As a consumer, we may know two to three of the ingredients in the ingredients list. To be honest, I still find it difficult to see what a product contains, and I work with it every day. All the certification schemes we work with are based on deep competences within their field. In short, the regulations help ensure that we, as manufacturers, can guarantee you as a consumer with greater certainty that the product contains what the product claims to contain.
It sounds somewhat abstract that we cannot trust a product to be what it says it is. But when we talk about words like “ecology” and “natural”, these terms have very broad and often misused uses. Within the certification schemes, however, there are clear definitions of the designations, which make the use and meaning clearer for all of us.
For example, when we use the word “natural” about ingredients, it means that no synthetic materials have been used in the processes of developing the ingredients. And when something is “organic”, there are requirements for how a plant is grown, including that no chemicals are sprayed, but also how the raw material is subsequently processed. This in itself requires a very high level of knowledge about the product’s place of origin, all the way to the specific field, to the processing site, as well as to control the road between point A and B to ensure that the product has not been exchanged for a similar product , which are of the same kind but do not meet the same high standards. This is all something the certifications help us manage and secure.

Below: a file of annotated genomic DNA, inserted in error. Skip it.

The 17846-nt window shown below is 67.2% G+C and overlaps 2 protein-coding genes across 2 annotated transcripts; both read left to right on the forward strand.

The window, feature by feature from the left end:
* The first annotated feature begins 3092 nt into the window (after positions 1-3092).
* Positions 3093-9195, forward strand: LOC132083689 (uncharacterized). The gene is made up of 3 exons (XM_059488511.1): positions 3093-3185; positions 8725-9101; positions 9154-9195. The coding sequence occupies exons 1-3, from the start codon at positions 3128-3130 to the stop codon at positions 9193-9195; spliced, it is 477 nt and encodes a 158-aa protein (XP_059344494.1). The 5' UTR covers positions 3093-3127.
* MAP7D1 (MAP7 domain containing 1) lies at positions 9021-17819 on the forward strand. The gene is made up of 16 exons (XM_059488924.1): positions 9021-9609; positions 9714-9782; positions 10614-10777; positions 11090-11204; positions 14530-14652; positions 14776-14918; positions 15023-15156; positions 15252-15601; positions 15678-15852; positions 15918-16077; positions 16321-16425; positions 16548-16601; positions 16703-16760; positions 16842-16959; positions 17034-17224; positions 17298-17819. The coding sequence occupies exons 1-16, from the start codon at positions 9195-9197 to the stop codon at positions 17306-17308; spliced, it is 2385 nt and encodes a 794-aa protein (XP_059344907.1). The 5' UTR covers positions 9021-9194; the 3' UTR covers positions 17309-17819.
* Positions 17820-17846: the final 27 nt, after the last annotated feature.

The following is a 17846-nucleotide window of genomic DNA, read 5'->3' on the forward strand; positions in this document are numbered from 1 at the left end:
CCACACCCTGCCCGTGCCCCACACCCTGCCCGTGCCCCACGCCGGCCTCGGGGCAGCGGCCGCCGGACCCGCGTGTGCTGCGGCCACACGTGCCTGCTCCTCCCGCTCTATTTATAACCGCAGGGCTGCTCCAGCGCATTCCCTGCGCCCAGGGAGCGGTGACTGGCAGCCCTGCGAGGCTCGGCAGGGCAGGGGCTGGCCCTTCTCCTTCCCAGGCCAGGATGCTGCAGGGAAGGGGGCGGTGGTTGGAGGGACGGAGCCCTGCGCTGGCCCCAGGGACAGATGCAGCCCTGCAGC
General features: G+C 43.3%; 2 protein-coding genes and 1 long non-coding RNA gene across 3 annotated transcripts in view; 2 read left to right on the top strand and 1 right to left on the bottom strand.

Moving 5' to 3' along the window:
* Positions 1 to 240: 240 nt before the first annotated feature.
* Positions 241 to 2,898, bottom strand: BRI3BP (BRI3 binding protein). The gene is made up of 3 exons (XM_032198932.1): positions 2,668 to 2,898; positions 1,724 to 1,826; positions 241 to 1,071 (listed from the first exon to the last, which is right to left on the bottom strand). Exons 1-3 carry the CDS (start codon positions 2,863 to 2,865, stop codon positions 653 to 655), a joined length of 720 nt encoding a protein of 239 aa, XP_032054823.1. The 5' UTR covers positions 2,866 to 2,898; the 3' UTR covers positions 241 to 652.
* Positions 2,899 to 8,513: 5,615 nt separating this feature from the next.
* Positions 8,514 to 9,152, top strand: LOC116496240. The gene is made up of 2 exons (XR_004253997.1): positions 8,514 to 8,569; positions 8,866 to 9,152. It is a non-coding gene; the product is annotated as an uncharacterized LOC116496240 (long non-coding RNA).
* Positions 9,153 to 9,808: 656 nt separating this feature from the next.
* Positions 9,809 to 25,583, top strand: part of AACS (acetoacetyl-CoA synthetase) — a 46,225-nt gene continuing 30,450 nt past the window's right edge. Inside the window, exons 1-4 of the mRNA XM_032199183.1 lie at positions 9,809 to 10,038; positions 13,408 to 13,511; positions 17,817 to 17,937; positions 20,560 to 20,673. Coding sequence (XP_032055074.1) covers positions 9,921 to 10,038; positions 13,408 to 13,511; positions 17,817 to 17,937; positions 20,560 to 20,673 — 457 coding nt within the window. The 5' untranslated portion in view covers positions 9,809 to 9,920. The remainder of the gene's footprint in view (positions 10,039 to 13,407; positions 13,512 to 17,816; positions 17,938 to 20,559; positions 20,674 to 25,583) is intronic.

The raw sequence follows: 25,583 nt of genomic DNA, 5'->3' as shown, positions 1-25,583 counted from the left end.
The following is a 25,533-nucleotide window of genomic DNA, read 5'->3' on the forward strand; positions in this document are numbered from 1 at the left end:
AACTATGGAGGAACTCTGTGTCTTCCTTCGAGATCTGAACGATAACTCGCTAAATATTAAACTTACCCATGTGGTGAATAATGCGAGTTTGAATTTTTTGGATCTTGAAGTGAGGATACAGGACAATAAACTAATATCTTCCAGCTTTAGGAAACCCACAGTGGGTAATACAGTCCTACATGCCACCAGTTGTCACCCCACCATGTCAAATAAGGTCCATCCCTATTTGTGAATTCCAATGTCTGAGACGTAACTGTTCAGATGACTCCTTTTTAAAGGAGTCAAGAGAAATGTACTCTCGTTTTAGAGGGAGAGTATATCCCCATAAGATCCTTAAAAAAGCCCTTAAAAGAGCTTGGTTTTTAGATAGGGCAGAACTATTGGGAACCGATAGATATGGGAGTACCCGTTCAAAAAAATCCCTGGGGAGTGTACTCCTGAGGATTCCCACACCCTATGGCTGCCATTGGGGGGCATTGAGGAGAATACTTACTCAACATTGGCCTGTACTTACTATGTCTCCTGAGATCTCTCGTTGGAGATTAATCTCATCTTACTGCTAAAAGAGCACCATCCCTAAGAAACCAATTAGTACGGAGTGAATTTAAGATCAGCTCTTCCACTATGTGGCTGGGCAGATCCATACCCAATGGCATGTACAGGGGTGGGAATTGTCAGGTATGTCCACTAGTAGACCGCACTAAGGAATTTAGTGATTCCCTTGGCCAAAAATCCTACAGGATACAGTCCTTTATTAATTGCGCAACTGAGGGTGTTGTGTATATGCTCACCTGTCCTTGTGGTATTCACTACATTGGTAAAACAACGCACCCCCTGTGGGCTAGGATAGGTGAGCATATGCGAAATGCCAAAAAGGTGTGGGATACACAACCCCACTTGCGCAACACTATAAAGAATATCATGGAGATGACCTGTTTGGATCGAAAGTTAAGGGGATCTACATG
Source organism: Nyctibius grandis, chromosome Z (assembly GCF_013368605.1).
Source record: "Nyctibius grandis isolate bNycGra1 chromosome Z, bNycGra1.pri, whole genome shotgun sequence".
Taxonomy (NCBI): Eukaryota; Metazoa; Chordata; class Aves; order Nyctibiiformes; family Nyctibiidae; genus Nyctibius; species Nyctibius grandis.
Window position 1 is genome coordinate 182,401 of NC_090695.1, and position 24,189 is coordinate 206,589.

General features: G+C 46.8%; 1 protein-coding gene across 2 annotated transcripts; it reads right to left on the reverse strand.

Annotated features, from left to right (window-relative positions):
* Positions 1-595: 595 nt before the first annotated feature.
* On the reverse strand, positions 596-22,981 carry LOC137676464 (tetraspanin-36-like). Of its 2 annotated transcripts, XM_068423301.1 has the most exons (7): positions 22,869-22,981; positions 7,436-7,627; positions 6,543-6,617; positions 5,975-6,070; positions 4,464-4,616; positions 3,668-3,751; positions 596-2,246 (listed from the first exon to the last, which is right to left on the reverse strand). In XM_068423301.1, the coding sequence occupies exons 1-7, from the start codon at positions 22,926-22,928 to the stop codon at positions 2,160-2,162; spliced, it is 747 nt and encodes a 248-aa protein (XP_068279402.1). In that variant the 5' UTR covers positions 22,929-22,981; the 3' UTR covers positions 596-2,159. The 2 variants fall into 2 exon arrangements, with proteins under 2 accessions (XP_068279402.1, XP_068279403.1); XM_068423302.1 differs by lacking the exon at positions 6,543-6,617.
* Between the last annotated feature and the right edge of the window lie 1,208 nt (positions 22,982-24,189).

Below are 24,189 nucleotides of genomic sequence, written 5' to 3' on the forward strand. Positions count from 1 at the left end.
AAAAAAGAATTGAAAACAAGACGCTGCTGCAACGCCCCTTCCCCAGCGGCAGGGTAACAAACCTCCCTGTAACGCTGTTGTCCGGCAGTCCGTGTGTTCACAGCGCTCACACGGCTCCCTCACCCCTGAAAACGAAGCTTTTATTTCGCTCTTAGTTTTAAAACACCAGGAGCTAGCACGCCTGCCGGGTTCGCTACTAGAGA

Something that is also not so well explained is that “natural” and “organic” ingredients can easily be harmful to us. Allergy is just one of the ways these substances can harm us.